Sunday, November 17, 2013

Could volcanoes be causing Antarctic ice loss?

AFP - Accelerating ice loss from the Antarctic ice sheet could be due in part to active volcanoes under the frozen continent's eastern part, a study said on Sunday.
From 2002 to 2011, the average annual rate of Antarctic icesheet loss increased from about 30 billion tonnes to about 147 billion tonnes, the UN's panel of climate scientists reported in September.
The icesheet is a mass of glacial land ice -- one such sheet covers most of Greenland and the other Antarctica, and together they contain most of the freshwater on Earth.
The sheets are constantly moving, slowly flowing downhill and seawards under their own weight. Portions that extend out over the water are called ice shelf.

Previous research has blamed warmer seas swirling in a circular fashion around Antarctica for the quicker pace of icesheet loss from the southernmost continent.
These waters erode ice shelves, went the theory. And as more of the shelves disappeared, the quicker the sheet would flow and lose ice to the sea.
But in a new paper in the journal Nature Geoscience geologists led by Amanda Lough at Washington University in St. Louis, Missouri, suggested that, in West Antarctica, the faster flow may be also be due to volcanoes.
These heat the underside of the ice, causing melting that lubricates the flow, they suggested.
Evidence for this comes from recently deployed sensors that recorded two "swarms" of seismic activity under Mary Byrd Land, a highland region of West Antarctica, in 2010 and 2011.
Using ice-penetrating radar, the team found an intriguing elliptically-shaped deposit, measuring about 1,000 square kilometres (386 square miles) in the area, at a depth of 1,400 metres (4,550 feet).
  • The deposit is believed to be volcanic ash, spewed out by an enormous eruption some 8,000 years ago -- an estimate reached on the assumption it has since been covered by ice accumulating at the rate of 12.5 centimetres (five inches) a year.
"Together, these observations provide strong evidence for ongoing magmatic activity and demonstrate that volcanism continues to migrate southwards."
Several volcanoes were known to exist in West Antarctica, but none were thought to be active.
"Eruptions at this site are unlikely to penetrate the 1.2 to two-km (0.75-1.2-mile) -thick overlying ice, but would generate large volumes of melt water that could significantly affect ice stream flow," said the study.

1 comment:

  1. Volcanoes still active under Antarctic ice, study confirms...

    Deep under the ice sheet covering Antarctica, volcanic fire still rages, a new study shows. The movement of magma, which may signal an upcoming eruption, was spotted by tell-tale signs of ‘tremor swarms’ in the west of the frigid continent.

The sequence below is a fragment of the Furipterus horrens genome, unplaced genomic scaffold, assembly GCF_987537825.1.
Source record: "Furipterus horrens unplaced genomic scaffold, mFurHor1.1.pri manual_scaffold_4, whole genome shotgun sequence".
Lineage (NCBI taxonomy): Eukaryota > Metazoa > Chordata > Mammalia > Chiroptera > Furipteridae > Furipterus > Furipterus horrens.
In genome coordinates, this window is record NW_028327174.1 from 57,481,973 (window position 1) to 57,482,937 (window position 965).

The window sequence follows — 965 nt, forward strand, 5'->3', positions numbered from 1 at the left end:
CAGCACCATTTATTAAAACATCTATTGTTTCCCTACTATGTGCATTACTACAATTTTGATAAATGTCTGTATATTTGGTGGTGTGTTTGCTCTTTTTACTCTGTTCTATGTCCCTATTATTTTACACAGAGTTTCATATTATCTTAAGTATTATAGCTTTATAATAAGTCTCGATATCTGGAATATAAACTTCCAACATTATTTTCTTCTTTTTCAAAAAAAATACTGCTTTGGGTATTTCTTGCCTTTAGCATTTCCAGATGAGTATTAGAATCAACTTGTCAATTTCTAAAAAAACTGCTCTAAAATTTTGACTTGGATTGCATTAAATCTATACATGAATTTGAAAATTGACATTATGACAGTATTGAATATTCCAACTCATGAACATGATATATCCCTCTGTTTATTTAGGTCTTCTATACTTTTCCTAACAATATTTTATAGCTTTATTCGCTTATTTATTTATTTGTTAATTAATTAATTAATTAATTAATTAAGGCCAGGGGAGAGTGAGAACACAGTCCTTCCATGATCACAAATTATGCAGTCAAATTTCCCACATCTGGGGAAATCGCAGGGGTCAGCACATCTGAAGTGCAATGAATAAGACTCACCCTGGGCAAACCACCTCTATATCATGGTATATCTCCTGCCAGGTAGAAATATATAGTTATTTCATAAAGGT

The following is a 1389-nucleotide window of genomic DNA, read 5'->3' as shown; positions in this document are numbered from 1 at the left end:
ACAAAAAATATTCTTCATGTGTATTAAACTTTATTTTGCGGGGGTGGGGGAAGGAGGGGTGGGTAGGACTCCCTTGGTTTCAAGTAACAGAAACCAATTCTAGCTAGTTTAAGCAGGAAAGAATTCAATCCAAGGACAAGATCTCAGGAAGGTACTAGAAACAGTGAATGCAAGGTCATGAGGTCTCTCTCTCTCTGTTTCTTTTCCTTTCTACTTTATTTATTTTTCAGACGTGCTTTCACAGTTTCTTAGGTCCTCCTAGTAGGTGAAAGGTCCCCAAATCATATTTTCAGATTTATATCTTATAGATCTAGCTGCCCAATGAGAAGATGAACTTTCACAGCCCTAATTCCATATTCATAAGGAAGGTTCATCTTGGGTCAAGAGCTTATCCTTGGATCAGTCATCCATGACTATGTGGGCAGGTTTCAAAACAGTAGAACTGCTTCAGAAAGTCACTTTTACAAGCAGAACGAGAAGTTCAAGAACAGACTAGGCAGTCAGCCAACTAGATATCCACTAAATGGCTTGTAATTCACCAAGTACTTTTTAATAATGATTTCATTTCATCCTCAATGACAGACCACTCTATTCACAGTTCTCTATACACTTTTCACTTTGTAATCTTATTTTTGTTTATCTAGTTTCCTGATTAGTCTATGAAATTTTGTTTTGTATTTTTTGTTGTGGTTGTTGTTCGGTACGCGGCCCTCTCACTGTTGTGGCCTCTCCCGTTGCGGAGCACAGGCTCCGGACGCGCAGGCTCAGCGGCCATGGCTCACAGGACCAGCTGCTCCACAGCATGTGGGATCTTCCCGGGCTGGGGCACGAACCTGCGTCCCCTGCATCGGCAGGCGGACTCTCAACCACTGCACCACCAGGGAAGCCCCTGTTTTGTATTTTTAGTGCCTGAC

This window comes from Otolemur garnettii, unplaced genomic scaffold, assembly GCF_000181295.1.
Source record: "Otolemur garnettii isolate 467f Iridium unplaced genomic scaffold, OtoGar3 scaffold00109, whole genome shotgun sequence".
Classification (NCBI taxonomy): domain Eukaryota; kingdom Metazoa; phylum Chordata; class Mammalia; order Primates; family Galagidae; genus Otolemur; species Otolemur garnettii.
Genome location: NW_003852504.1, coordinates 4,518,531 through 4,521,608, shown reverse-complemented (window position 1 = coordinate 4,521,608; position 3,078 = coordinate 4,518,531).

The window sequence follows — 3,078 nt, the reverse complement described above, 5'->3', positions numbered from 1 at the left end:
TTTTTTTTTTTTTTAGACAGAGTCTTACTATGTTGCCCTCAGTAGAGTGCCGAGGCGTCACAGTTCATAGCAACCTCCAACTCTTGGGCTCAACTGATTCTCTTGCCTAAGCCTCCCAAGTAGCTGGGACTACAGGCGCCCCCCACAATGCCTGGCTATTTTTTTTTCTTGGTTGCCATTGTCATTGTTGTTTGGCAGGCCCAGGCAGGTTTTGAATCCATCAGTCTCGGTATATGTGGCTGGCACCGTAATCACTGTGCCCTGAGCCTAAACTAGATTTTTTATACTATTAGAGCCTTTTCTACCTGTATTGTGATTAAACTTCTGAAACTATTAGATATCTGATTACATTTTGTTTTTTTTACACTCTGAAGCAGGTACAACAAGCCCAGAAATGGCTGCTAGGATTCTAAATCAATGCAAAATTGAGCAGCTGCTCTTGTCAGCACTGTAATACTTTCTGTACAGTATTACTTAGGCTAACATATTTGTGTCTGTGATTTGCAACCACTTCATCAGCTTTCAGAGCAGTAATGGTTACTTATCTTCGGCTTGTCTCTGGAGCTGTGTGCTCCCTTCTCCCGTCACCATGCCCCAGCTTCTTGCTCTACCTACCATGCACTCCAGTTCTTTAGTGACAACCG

Antarctica features a number of volcanoes elevating above its surface, the most active and well-known being Mound Erebus. Hence there have long been suspicions that some volcanic activity is occurring under the ice as well. This is indeed so, confirms a study published on Sunday last week in the journal Nature Geoscience, and it may have an effect on global climate change.

    The authors of the paper studied the so-called Executive Committee Range, a series of volcanoes in Antarctica’s Marie Byrd Land, a desolate region in the west of the continent. They lie in more or less a straight line with volcanoes becoming progressively younger further to the south. The oldest in the chain, Whitney Peak, is estimated to be 13.2 to 12.7 million years old, while the youngest, Mount Waesche, formed about 1 million years ago.

    Amanda Lough of Washington University in St Louis, Missouri, along with her colleagues, found that magma is still stirring under the Executive Committee Range thanks to seismic data gathered stations, installed on the ice between 2007 and 2010.

    The station’s purpose is studying of the interaction between ice and the Earth’s crust. But among the data Lough found a series of unusual tremors, most of them occurring during two ‘seismic swarms’ in the first two months of 2010 and in March 2011.

    The quakes were 25 to 40km deep, which meant they were not produced by the movement of ice. They also had a fairly low frequency, between 2 and 4 Hertz, suggesting they were not caused by an earthquake produced by tectonic plates grinding against each other.

    Finally, the 1,370 tremors were centered on a point 55km south of Mount Waesche, the spot where volcanic activity should be now if the linear trend of Executive Committee Range continued.

    While the exact nature of the quakes could not be identified for certain, they are consistent with magma movements recorded in volcanic areas of Alaska’s Aleutian Islands, the Pacific Northeast, Hawaii and Mt. Pinatubo in the Philippines, the study says. Those sometimes indicate an upcoming eruption.

    Researchers cross-checked the seismic data with results of geomagnetic and radar mapping of the area. A slightly higher magnetic field suggested that there was a bump in the crust, a sign of magmatic activity under it. There are also indications of a layer of volcanic ash embedded in the ice, with its depth putting it about 8,000 years in the past. The team believes that the ash came from an eruption of Mount Waesche.

    There is no sign that any eruptions occurred since then, and if they did, it would have to be a big one to melt the 1km thick ice sheet covering the location. But the head coming from a volcano could affect the movement of the ice by lubricating it. Scientists however are not sure how big an impact it would cause on the climate.


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Δημοσιεύτηκε από Geo Kok στις Πέμπτη, 11 Φεβρουαρίου 2021
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Δημοσιεύτηκε από Geo Kok στις Πέμπτη, 11 Φεβρουαρίου 2021
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